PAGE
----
Transported to the Mediterranean north of the country, one discovers that Alexandrines take life at a more human pace than their Cairo cousins, and it’s the place to put Egypt’s food through its paces. Founded on the Mediterranean shore by Alexander himself, the city is Egypt's main port, a crossroads of culture that remains more tuned to Europe and the Levant than anywhere else in the country.

One morning, roaming with Esraa Sakr, a savvy local guide, I have ful medames, the broad-bean stew eaten by most Egyptians for breakfast, on a sandwich. I knock off a bowl of slippery molokhia, the mallow leaf Egypt holds almost as dear as the pyramids, in a soup kitchen under the 900-year-old Attarine Mosque. I drink a pomegranate frappé opposite Pompey's Pillar. I wolf down a spicy bull-penis baguette at Abdo Natana, and drink a carob juice a few blocks from the Roman Amphitheatre. It’s a good day.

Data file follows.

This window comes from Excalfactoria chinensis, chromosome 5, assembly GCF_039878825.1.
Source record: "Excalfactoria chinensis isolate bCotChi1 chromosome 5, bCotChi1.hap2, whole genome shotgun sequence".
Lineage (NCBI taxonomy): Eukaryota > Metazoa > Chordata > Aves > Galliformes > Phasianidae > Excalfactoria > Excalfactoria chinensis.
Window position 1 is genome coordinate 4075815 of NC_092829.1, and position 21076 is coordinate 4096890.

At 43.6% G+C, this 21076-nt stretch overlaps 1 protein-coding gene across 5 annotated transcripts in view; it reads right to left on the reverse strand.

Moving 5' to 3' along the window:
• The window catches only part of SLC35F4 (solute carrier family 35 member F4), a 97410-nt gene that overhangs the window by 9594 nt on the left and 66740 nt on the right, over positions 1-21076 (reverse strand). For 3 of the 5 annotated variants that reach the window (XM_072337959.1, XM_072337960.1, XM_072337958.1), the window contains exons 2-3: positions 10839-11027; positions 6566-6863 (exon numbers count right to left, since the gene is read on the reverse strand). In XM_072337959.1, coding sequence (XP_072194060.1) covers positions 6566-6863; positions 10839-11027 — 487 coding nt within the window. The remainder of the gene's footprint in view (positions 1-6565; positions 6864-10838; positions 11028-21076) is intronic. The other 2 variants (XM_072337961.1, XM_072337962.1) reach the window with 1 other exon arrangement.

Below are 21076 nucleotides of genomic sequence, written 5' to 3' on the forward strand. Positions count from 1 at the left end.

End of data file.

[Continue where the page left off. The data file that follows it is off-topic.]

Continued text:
Egypt has by no means given up all her old secrets. It's only been a few generations since the Rosetta Stone allowed us to decipher hieroglyphic script – knowledge lost to humankind since the 5th century. Only months ago, a 4,000-year-old tomb was uncovered at Saqqara, untouched and unlooted. The ancient and the modern, the East and the West, the living and the dead, the desert and the sea. The river links them all. He who takes the water of the Nile, goes the saying, is destined to taste its sweetness again. The river flows on regardless.